The lobbyists employed by ethanol producers ensures the continuing subsidy, which is against the public interest. The justification for ethanol is false: it does not improve the environment (to the contrary, it degrades the environment), and it increases food costs for the poor.
The ethanol requirement is opposed by automakers, as ethanol damages engines, and increases warranty costs.
So why do the politicians fund it? Lobbyists and campaign contributions. An early Iowa primary helps on the presidential level.
Foreign Affairs: Against the Grain
Why Failing to Complete the Green Revolution Could Bring the Next Famine (registration required)
The poor's need for food is inextricably connected to the debate about clean energy and carbon emissions. Food is, after all, energy itself, measured in caloric units, and its production consumes energy and emits carbon. Crops such as corn, soybeans, rapeseed, and oil palm are now the primary sources of biofuels, which means that the prices for these crops track the price of oil. Most important, the demand for crops for biofuel production is huge: over a third of the corn grown in the United States in 2009 will be consumed not by livestock or humans but by ethanol factories. This has created, as Brown puts it, "an epic competition between cars and people for the grain supply.
Yet in the United States, the biofuel juggernaut continues. Legislation passed in 2005 mandated that the production of ethanol reach 7.5 billion gallons by 2012. In 2007, the Energy Independence and Security Act upped this mandate to 15 billion gallons and also mandated 20.5 billion gallons by 2015 and 36 billion gallons by 2022.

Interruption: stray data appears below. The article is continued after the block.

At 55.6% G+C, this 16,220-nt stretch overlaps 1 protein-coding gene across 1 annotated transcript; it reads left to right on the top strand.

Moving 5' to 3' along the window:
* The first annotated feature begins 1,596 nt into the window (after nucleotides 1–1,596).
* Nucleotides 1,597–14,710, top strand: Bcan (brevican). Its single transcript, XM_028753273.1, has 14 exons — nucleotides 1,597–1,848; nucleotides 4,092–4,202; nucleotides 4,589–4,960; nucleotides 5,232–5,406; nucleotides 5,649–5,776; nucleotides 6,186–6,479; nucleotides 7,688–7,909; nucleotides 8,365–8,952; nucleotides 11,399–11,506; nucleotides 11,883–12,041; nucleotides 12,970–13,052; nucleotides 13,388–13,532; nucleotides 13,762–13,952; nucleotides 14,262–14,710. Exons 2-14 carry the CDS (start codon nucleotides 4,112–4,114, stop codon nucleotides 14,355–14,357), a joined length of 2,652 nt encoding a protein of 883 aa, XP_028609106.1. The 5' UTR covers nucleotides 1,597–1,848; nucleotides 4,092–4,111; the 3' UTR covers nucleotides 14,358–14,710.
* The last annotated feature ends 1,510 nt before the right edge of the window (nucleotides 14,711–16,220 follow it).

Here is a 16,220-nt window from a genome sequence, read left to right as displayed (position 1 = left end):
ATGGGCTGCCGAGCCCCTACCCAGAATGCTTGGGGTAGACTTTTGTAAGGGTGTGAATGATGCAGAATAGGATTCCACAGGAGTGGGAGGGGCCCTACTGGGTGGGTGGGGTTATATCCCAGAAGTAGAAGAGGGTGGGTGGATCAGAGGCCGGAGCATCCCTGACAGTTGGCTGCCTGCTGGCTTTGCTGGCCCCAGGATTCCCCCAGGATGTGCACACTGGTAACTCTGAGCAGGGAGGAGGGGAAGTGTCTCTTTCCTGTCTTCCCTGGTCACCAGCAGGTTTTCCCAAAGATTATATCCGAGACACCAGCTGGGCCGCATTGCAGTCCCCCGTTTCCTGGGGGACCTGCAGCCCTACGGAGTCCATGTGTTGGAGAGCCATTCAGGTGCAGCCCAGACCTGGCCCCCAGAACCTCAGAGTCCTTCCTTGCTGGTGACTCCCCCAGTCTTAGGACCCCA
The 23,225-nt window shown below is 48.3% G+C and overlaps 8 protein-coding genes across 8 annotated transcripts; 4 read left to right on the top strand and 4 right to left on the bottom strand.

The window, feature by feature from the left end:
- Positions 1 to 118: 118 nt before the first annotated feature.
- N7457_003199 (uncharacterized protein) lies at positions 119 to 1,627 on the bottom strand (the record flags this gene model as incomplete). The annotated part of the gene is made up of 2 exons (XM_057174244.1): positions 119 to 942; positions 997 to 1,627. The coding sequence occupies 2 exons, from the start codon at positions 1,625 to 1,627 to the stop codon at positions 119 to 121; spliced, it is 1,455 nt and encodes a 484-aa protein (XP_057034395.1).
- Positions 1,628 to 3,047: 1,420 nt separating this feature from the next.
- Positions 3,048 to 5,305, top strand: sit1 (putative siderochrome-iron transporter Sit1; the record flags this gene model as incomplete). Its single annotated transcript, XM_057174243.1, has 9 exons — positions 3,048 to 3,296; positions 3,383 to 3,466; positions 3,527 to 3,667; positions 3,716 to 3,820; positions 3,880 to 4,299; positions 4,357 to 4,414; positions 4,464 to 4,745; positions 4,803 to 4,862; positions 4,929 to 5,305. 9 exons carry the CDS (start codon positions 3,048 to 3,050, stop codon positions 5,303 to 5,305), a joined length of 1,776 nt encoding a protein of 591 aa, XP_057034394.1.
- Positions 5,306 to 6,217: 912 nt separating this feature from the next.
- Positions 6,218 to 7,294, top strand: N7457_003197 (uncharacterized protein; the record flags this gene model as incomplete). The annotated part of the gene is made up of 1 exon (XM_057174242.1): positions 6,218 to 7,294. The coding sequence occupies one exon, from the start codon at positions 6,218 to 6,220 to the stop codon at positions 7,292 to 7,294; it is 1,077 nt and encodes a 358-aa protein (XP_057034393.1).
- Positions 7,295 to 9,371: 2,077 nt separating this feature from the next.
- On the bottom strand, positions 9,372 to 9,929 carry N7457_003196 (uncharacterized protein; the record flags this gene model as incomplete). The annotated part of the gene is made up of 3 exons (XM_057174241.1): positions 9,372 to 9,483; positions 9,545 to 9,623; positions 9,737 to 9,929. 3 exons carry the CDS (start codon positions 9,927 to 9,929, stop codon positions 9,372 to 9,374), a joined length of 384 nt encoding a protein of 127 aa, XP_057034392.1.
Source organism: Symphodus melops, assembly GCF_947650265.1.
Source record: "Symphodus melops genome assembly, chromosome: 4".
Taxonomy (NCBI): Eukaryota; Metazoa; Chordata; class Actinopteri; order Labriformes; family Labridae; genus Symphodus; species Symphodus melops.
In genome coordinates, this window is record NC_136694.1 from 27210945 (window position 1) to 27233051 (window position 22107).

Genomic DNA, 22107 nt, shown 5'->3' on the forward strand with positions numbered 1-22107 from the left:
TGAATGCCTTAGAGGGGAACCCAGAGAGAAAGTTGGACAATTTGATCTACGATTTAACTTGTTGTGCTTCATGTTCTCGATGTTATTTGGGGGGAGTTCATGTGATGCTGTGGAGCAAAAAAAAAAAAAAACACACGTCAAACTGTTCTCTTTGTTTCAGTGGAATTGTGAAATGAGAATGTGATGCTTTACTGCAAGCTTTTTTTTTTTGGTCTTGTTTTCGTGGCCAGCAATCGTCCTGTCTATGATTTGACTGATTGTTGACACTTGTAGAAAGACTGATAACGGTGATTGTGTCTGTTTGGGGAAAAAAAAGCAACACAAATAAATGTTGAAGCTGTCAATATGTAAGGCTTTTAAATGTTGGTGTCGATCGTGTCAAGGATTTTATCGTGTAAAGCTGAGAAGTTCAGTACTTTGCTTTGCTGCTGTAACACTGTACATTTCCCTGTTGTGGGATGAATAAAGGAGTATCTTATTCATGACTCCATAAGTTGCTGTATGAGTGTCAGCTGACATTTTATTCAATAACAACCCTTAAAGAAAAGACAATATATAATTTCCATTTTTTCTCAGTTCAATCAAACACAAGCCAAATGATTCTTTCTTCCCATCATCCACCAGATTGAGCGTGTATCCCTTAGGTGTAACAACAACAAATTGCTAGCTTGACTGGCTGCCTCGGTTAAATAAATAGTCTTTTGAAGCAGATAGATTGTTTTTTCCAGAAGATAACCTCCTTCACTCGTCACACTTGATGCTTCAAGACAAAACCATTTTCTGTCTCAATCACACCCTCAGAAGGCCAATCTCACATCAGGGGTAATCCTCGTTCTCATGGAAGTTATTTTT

Much of the total ethanol mandate was to be satisfied by corn, the rest by new sources of ethanol, such as cellulose. As a result, the mandate for corn-based ethanol also increased, from 7.5 billion gallons by 2012 under the 2005 legislation to 13 billion gallons by 2012 under the 2007 legislation. This, in turn, has driven up demand for corn to be used for ethanol production, which was roughly 200 million bushels per year until 2005 and rose to about 800 million bushels per year for 2005 through 2009.
The Energy Independence and Security Act capped corn-based ethanol production at 15 billion gallons from 2015 onward, so that 21 billion of the 36 billion gallons mandated by 2022 are supposed to come from cellulose, among other things. But these advanced biofuels have yet to be produced commercially, which means that corn production will almost certainly have to increase further in order to feed the ethanol maw. This is all the more likely given that President Barack Obama has proposed raising the overall ethanol mandate to 60 billion gallons by 2030 -- a move that, according to Doug Koplow, founder and director of the energy consulting firm Earth Track, could cost U.S. taxpayers $1 trillion.
In an analysis of the pressure that this new demand will put on food supplies and prices, one of us, Carlisle Ford Runge, along with colleagues at the University of Minnesota, the International Food Policy Research Institute, and the Mayo Clinic, traced the ultimate effects of high food prices to poor and malnourished children under the age of five. Using an econometric model developed at the International Food Policy Research Institute, the group determined that about 30 percent of the projected increases in global food prices over the next several decades can be attributed to increased biofuel production worldwide.
Increased prices make it harder for poor households to feed themselves, leading to greater malnutrition, especially among children. Since about half of all infant deaths in poor countries are directly connected to malnourishment, any increase in malnourishment will sicken or kill millions of children over the next decade and a half.